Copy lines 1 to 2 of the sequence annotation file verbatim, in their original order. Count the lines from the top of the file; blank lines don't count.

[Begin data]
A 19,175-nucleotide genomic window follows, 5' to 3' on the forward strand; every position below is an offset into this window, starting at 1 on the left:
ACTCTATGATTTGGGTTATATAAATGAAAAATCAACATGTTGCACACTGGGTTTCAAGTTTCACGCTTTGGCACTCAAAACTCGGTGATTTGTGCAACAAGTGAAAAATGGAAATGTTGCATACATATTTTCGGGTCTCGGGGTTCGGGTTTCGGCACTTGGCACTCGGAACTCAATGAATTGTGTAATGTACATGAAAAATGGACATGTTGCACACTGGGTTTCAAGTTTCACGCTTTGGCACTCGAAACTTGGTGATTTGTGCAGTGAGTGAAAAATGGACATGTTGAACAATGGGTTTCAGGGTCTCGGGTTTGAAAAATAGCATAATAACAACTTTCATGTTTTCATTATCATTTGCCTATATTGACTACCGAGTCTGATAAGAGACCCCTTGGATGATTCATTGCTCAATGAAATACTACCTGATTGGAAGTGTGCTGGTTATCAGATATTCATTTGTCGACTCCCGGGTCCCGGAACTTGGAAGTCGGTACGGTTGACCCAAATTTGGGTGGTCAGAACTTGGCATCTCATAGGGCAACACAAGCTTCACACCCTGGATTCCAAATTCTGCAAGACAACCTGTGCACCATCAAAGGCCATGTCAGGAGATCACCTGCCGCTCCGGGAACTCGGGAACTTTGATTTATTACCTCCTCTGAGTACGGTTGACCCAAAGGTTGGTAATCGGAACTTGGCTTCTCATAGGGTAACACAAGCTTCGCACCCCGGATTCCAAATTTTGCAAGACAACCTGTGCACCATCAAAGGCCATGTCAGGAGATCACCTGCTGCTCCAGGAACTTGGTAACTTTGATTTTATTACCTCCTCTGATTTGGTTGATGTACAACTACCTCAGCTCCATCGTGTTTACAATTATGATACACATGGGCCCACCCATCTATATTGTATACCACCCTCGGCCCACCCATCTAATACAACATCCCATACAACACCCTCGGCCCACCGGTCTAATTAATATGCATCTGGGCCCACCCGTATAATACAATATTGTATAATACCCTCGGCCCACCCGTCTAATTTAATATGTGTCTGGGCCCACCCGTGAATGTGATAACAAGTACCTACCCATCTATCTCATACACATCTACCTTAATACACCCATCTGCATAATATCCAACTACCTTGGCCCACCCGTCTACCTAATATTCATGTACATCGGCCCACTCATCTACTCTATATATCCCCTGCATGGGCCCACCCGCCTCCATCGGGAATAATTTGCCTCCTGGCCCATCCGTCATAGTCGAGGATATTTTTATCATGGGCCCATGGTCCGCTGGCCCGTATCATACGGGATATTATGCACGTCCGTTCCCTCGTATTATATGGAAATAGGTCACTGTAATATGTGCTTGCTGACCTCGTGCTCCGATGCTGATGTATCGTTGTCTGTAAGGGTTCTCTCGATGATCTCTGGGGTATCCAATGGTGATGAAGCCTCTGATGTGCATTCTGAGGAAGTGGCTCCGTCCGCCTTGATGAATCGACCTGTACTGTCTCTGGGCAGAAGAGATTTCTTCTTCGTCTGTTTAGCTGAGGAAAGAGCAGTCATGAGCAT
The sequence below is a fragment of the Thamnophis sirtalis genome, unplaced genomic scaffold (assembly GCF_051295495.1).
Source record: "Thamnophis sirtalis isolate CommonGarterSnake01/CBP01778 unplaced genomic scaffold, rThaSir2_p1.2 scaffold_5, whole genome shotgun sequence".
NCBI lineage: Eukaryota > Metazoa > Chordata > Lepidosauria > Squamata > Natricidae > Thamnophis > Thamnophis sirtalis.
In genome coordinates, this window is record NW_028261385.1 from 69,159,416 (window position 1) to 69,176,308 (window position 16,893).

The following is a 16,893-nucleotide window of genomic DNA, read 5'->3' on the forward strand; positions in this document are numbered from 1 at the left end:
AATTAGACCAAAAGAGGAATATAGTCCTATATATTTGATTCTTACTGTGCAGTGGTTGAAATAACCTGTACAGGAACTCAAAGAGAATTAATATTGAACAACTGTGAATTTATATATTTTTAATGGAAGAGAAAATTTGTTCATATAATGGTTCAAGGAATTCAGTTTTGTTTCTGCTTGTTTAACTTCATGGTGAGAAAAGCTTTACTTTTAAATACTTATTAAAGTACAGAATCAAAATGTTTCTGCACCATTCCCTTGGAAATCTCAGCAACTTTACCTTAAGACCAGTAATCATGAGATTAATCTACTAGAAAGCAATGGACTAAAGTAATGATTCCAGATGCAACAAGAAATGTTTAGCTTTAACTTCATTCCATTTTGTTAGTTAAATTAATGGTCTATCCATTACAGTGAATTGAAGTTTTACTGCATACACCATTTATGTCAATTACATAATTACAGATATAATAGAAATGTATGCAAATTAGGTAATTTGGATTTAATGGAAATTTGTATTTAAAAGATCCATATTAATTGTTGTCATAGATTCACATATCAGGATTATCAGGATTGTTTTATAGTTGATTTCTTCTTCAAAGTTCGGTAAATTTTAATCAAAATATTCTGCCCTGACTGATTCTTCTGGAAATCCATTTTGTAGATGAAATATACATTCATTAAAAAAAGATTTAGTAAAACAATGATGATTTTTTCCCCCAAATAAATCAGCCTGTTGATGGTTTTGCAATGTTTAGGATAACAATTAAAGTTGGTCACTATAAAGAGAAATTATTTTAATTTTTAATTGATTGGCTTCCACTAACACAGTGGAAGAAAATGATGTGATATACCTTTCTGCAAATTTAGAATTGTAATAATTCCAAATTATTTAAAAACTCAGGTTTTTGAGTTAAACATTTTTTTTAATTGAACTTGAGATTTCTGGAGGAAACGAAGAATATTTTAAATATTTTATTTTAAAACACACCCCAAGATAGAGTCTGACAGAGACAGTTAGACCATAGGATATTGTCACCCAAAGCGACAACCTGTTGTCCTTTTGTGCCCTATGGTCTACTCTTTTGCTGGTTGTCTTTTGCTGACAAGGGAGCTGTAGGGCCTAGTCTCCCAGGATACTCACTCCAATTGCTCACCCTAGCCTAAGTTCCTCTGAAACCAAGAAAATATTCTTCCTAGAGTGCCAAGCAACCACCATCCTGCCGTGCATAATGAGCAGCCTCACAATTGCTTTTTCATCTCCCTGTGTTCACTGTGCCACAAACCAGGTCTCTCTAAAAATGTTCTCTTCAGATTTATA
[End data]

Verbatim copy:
A 19,175-nucleotide genomic window follows, 5' to 3' on the forward strand; every position below is an offset into this window, starting at 1 on the left:
ACTCTATGATTTGGGTTATATAAATGAAAAATCAACATGTTGCACACTGGGTTTCAAGTTTCACGCTTTGGCACTCAAAACTCGGTGATTTGTGCAACAAGTGAAAAATGGAAATGTTGCATACATATTTTCGGGTCTCGGGGTTCGGGTTTCGGCACTTGGCACTCGGAACTCAATGAATTGTGTAATGTACATGAAAAATGGACATGTTGCACACTGGGTTTCAAGTTTCACGCTTTGGCACTCGAAACTTGGTGATTTGTGCAGTGAGTGAAAAATGGACATGTTGAACAATGGGTTTCAGGGTCTCGGGTTTGAAAAATAGCATAATAACAACTTTCATGTTTTCATTATCATTTGCCTATATTGACTACCGAGTCTGATAAGAGACCCCTTGGATGATTCATTGCTCAATGAAATACTACCTGATTGGAAGTGTGCTGGTTATCAGATATTCATTTGTCGACTCCCGGGTCCCGGAACTTGGAAGTCGGTACGGTTGACCCAAATTTGGGTGGTCAGAACTTGGCATCTCATAGGGCAACACAAGCTTCACACCCTGGATTCCAAATTCTGCAAGACAACCTGTGCACCATCAAAGGCCATGTCAGGAGATCACCTGCCGCTCCGGGAACTCGGGAACTTTGATTTATTACCTCCTCTGAGTACGGTTGACCCAAAGGTTGGTAATCGGAACTTGGCTTCTCATAGGGTAACACAAGCTTCGCACCCCGGATTCCAAATTTTGCAAGACAACCTGTGCACCATCAAAGGCCATGTCAGGAGATCACCTGCTGCTCCAGGAACTTGGTAACTTTGATTTTATTACCTCCTCTGATTTGGTTGATGTACAACTACCTCAGCTCCATCGTGTTTACAATTATGATACACATGGGCCCACCCATCTATATTGTATACCACCCTCGGCCCACCCATCTAATACAACATCCCATACAACACCCTCGGCCCACCGGTCTAATTAATATGCATCTGGGCCCACCCGTATAATACAATATTGTATAATACCCTCGGCCCACCCGTCTAATTTAATATGTGTCTGGGCCCACCCGTGAATGTGATAACAAGTACCTACCCATCTATCTCATACACATCTACCTTAATACACCCATCTGCATAATATCCAACTACCTTGGCCCACCCGTCTACCTAATATTCATGTACATCGGCCCACTCATCTACTCTATATATCCCCTGCATGGGCCCACCCGCCTCCATCGGGAATAATTTGCCTCCTGGCCCATCCGTCATAGTCGAGGATATTTTTATCATGGGCCCATGGTCCGCTGGCCCGTATCATACGGGATATTATGCACGTCCGTTCCCTCGTATTATATGGAAATAGGTCACTGTAATATGTGCTTGCTGACCTCGTGCTCCGATGCTGATGTATCGTTGTCTGTAAGGGTTCTCTCGATGATCTCTGGGGTATCCAATGGTGATGAAGCCTCTGATGTGCATTCTGAGGAAGTGGCTCCGTCCGCCTTGATGAATCGACCTGTACTGTCTCTGGGCAGAAGAGATTTCTTCTTCGTCTGTTTAGCTGAGGAAAGAGCAGTCATGAGCAT